Volunteers help war veteran salvage homeownership dream
For 48-year-old Iraq veteran Robert Z., buying a house was an important step in his years-long recovery from war-related post-traumatic stress disorder.
Robert had gone into the military right out of high school, and when he came out, he established his own trucking company. But then he got slammed with depression and stress. Unable to function, he closed the business and moved in with friends.
It took Robert years of hard work, including counseling and medication, to get on top of his PTSD, but he did it.
“The house was the next step in me trying to get back on my feet and take care of myself again,” he said. He “got a good deal” on a 900-square foot “fixer-upper with a nice big backyard in West Columbia, S.C., and set to repairing and remodeling.
Then the storms of October 2015 upset Robert’s hard-won equilibrium. Days of incessant rain saturated the ground, making it easy for the wind to topple a large tree onto Robert’s roof. The damage (pictured above) opened the house to the continuing deluge, which soaked ceilings, walls, floors and furniture. Soon mold (pictured below) sprouted everywhere. The house was uninhabitable.
Once again, Robert had to go stay with friends. The power company “took the fallen tree off the wires. I got a chain saw enough to get it off the roof.”
But, unemployed and still paying off the house, he didn’t have enough money to cover reconstruction on his own. He said that after a lot of paperwork, FEMA awarded him just two month’s rent and $447, not enough to “even cover the cost of sheetrock for the kitchen. But they did ask whether they could pass my information to other groups that might be able to help.”
That is how he met the Disaster Recovery Support Initiative (DRSI), a joint on-the-ground endeavor of United Church of Christ Disaster Ministries, Week of Compassion of the Christian Church (Disciples of Christ) and Church of the Brethren Disaster Ministries.
The DRSI’s goal is to jumpstart recovery with volunteer work teams and donated construction materials. In South Carolina, major funders included the Central Carolina Community Foundation’s One SC Flood Relief Grant and the United Ways of the Midlands.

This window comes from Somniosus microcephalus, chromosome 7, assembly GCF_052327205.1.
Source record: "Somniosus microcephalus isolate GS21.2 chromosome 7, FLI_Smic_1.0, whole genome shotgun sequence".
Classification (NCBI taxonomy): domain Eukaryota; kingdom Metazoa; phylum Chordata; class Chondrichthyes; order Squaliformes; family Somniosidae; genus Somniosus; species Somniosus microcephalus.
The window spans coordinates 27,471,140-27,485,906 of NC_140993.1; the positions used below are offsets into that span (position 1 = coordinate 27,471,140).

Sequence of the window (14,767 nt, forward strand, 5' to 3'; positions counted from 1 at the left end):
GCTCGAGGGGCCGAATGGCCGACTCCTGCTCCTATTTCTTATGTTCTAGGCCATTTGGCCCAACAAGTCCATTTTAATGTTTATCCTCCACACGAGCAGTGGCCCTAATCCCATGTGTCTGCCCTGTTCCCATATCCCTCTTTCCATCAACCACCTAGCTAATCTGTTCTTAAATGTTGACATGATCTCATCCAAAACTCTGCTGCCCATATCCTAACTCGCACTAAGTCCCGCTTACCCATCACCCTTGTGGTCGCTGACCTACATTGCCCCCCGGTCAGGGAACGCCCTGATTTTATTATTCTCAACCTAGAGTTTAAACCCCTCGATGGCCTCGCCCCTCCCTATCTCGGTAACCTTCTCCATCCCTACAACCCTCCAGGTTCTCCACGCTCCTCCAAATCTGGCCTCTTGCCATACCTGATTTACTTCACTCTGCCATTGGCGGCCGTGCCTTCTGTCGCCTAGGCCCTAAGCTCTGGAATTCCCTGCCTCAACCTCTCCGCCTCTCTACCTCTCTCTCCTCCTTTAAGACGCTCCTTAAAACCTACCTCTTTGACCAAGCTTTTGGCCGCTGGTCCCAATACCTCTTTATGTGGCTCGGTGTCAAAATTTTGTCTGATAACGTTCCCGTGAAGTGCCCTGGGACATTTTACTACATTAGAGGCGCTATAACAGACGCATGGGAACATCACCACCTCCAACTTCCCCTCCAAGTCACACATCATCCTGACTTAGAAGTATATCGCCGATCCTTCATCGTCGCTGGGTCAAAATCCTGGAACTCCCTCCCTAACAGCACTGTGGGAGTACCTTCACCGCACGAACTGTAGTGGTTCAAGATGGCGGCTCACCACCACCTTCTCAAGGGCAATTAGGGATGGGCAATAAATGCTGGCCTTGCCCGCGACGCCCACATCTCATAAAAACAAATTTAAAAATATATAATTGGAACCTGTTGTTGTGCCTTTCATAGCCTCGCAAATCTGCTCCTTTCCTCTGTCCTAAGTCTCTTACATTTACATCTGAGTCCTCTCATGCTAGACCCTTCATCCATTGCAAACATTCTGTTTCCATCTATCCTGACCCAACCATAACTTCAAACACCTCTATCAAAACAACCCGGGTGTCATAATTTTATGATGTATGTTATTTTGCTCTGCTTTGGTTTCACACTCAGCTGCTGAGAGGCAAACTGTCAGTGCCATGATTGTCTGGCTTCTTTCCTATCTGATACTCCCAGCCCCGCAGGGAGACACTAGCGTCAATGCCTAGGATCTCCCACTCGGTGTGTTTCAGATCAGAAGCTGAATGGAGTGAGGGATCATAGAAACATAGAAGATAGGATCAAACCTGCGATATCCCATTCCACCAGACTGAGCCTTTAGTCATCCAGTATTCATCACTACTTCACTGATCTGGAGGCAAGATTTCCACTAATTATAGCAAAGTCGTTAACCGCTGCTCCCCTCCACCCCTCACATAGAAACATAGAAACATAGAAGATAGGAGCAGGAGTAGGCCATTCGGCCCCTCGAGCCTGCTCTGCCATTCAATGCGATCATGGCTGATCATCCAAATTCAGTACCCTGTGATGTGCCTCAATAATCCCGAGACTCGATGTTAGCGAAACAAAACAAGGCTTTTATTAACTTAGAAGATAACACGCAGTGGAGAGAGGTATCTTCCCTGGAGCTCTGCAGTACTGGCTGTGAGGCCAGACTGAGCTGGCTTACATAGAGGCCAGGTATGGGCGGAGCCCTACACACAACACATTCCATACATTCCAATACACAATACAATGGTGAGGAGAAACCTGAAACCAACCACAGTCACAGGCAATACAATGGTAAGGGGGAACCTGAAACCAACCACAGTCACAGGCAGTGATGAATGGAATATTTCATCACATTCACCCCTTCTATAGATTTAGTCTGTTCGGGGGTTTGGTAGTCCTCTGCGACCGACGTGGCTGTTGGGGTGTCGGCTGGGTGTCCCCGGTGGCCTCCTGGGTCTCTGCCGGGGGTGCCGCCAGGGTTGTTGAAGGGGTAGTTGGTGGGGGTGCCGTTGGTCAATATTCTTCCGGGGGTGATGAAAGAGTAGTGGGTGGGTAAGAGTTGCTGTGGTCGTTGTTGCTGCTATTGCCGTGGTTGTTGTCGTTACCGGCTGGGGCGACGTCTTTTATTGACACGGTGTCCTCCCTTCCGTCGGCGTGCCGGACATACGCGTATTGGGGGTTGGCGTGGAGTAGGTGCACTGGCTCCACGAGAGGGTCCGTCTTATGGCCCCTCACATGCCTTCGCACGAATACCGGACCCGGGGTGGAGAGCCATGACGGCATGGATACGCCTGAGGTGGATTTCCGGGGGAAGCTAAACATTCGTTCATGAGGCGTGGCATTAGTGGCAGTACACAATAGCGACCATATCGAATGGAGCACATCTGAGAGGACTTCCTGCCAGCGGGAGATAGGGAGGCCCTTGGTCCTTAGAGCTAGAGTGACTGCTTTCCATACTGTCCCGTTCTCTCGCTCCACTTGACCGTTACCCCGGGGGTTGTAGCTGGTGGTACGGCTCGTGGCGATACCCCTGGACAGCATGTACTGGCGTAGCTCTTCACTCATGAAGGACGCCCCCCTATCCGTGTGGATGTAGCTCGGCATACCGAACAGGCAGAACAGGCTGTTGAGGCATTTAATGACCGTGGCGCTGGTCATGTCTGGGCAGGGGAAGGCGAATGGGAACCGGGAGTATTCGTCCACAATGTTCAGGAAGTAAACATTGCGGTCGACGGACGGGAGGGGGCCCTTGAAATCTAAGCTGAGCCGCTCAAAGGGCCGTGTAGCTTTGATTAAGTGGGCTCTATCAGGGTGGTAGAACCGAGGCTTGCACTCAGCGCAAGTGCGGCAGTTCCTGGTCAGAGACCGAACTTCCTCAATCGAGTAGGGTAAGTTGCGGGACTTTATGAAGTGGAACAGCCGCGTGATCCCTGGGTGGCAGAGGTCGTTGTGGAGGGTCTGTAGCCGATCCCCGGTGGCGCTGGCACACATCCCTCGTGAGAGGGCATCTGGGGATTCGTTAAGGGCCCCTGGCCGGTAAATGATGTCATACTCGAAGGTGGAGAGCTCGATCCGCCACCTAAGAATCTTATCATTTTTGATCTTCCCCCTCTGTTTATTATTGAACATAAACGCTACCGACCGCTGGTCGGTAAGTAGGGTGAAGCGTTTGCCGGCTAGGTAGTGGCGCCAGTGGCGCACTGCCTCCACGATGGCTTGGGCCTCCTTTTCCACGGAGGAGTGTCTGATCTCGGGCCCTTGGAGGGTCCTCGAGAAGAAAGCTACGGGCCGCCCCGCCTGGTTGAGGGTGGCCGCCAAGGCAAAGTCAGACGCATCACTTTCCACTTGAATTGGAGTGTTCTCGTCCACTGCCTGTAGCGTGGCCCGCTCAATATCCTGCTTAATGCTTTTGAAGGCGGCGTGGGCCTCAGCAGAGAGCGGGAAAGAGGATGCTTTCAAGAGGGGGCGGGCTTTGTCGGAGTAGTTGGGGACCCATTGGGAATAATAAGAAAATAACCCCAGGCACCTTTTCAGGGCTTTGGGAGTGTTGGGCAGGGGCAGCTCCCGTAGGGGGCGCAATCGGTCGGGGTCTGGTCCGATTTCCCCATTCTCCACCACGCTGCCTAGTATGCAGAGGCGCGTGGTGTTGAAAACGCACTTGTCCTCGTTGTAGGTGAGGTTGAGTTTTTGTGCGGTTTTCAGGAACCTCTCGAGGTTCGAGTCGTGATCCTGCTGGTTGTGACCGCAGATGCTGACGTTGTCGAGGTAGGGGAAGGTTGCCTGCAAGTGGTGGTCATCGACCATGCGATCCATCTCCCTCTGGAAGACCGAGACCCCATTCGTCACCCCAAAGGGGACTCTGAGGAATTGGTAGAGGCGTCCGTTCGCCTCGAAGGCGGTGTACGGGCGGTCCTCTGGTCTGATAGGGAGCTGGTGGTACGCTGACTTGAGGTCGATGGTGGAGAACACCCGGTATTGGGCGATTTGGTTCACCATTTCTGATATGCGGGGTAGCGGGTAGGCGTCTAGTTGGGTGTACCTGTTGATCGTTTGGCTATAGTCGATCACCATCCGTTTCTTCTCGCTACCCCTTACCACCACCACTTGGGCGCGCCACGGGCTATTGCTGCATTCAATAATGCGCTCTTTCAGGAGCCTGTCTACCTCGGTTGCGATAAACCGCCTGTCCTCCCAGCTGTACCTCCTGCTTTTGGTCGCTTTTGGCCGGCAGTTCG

Robert was skeptical of the DRSI at first. “I said, ‘I don’t mean to be negative. I just don’t want to get my hopes up. When I see something happening, I will get excited.’
“First thing, I came by and saw a big dumpster in the yard. Now I saw something going on. They gutted the inside: ceiling, walls, bath, kitchen. They also cleaned up around the house, trimming overgrown trees and shrubs.”
Robert and DRSI volunteers tore off part of the back of the house, “it was so bad. I lost some square footage. Then they did the roof. They put in brand-new windows, electricals and plumbing. Soon they will start to put the floors and walls back.
“These are not just people talking,” Robert said. “They are doing something. I am amazed that someone would do it for me. Every week it’s a different group of people. I try to come meet them all, shake their hands, let them know I appreciate what they do.”
Robert said he is now trying to get back into trucking, possibly starting as a driver for someone else. And while he doesn’t know how much more time reconstruction of his home will take, so that he can move back in, “it’s not stressing me like it was.”
The United Church of Christ is using grants from the home-improvement chain Lowe's to help...Read More
The 2022 hurricane season started slowly – until, in the space of 10 days, two catastrophic...Read More